Comment: What kind of court case prohibits the accused from having access to one's lawyers?! And yet, that's exactly what's happening:
His lawyers say they have been given insufficient time to examine a new US indictment. They argue that the prosecution is politically motivated and that Assange is being pursued because WikiLeaks published US government documents that revealed evidence of war crimes and human rights abuses.


Among the lawyers representing Assange are Edward Fitzgerald QC and Jennifer Robinson of Doughty Street Chambers as well as Gareth Peirce of the law firm Birnberg Peirce.

Fitzgerald raised concerns at a preliminary hearing about problems communicating with his client. At one hearing, he said: "We've had great difficulties in getting into Belmarsh to take instructions from Mr Assange and to discuss the evidence with him ... We simply cannot get in as we require to see Mr Assange and to take his instruction."
Assange's US lawyer goes into some detail about how the case is being handled in this interview:
In the interview, Pollack outlines why the U.S. government's position in the case is a "very dangerous one." He describes several aspects that would likely lead one to believe Assange would be denied justice if extradited to the U.S. for a trial and what makes this hearing September so crucial for Assange's legal team.


The following is a transcript of the interview with Barry Pollack, who is WikiLeaks founder Julian Assange's lawyer in the United States. It was edited for clarity in a few sections.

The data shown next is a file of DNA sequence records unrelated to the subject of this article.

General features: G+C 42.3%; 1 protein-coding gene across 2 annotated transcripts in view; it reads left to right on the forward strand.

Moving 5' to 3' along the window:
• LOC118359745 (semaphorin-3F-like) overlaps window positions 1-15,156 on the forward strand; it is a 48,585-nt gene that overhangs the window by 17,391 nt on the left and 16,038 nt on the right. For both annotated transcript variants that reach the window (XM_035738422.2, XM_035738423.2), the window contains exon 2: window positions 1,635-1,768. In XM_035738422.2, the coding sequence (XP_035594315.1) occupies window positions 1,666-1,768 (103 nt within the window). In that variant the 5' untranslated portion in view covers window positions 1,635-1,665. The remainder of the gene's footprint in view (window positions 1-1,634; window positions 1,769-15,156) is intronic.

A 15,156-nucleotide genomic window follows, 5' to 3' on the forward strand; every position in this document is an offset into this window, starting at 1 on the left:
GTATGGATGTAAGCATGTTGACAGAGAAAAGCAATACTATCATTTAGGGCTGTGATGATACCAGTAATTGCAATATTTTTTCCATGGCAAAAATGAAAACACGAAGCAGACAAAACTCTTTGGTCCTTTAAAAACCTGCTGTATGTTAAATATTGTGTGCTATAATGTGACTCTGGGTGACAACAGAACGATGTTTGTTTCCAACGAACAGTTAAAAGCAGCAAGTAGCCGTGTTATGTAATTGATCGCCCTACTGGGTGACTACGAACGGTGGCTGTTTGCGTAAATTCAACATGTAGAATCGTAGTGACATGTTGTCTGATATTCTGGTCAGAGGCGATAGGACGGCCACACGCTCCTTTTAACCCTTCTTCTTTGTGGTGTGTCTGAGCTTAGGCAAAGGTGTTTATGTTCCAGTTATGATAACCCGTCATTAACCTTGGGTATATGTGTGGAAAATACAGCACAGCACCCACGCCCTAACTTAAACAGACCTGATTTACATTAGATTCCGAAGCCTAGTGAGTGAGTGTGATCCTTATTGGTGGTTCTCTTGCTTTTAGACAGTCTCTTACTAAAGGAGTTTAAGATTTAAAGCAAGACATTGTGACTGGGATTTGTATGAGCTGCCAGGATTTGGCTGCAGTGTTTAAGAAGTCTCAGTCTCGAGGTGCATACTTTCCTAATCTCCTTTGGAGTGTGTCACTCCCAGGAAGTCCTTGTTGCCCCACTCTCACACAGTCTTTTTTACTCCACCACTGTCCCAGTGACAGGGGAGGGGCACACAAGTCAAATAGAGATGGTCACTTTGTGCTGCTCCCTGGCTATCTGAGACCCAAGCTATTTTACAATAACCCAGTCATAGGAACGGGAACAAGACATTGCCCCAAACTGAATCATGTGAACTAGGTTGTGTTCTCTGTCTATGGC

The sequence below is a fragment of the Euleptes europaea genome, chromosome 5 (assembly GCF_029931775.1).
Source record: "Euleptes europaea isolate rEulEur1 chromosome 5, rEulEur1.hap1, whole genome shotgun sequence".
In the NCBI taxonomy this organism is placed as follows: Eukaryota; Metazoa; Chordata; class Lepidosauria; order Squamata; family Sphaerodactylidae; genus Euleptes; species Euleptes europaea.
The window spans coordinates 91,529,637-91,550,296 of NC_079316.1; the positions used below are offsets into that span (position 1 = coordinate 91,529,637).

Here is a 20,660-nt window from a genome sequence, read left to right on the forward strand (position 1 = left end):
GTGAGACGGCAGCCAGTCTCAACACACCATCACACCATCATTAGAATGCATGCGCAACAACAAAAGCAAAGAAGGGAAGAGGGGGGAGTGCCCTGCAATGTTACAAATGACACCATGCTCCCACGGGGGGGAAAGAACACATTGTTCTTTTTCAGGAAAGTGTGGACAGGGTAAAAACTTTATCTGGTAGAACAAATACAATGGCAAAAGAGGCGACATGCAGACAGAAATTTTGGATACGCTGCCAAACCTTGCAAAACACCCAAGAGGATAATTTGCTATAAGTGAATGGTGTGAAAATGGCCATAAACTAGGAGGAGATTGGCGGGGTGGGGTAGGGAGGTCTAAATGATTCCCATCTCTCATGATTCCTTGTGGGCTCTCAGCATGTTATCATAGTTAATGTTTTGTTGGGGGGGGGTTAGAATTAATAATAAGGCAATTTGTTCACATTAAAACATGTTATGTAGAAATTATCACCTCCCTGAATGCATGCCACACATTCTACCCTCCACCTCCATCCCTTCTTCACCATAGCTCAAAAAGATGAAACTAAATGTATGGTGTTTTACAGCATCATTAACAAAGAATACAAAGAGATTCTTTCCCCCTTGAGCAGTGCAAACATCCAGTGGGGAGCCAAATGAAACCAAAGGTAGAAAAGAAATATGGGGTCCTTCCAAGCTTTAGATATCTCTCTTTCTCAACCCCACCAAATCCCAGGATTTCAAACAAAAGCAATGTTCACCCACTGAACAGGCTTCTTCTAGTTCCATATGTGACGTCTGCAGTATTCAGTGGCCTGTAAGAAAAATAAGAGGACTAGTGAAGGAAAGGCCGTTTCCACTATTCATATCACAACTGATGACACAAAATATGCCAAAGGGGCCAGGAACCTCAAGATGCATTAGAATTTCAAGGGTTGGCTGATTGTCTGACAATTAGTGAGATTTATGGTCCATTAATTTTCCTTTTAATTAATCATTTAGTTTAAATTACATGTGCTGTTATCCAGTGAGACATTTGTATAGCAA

GOSZTOLA: What aspects of defending Julian Assange do you focus upon as his U.S. lawyer, and where does your work fit into the larger defense?

POLLACK: I represent him with respect to the charges here. So if the United States were ever successful in getting him extradited to the United States, I would be the one who would represent in court against those charges. Right now, obviously, what is happening is the extradition in the U.K. That extradition, whether or not he's going to be extradited, will be determined by U.K. law, not by U.S. law. He has a team of British lawyers representing him in that proceeding.

I am coordinating with them, advising them on U.S. law, U.S. procedures, what Julian would face if he were brought here because some of that is quite relevant to the extradition proceedings. But they are very much his lawyers in the U.K. for purposes of the extradition hearing. I am his lawyer here in the United States to defend him if and when he is required to face those charges.

GOSZTOLA: And you've, to some degree, represented him before the extradition request?

POLLACK: Yes, I've been part of his legal team for a number of years. He was already in the [Ecuador] embassy when I first started representing him. But I represented him for a number of years prior to the criminal charges or the extradition request having been made.

GOSZTOLA: One of the issues that has become pronounced is we see the U.S. government making this argument that Julian should be denied First Amendment rights while at the same time suggesting they can bring a prosecution under the Espionage Act. But many defense attorneys have defended alleged leakers by claiming the Espionage Act is too broad when it comes to the First Amendment, making First Amendment defenses to try to see how far those might go.

How do you view this dynamic that is part of the U.S. prosecution?

POLLACK: The position that the U.S. is taking is a very dangerous one. The position the U.S. is taking is that they have jurisdiction all over the world and can pursue criminal charges against any journalist anywhere on the planet, whether they're a U.S. citizen or not. But if they're not a U.S. citizen, not only can the U.S. pursue charges against them but that person has no defense under the First Amendment. It remains to be seen whether a U.S. court would accept that position, but that certainly is the position that the government is taking.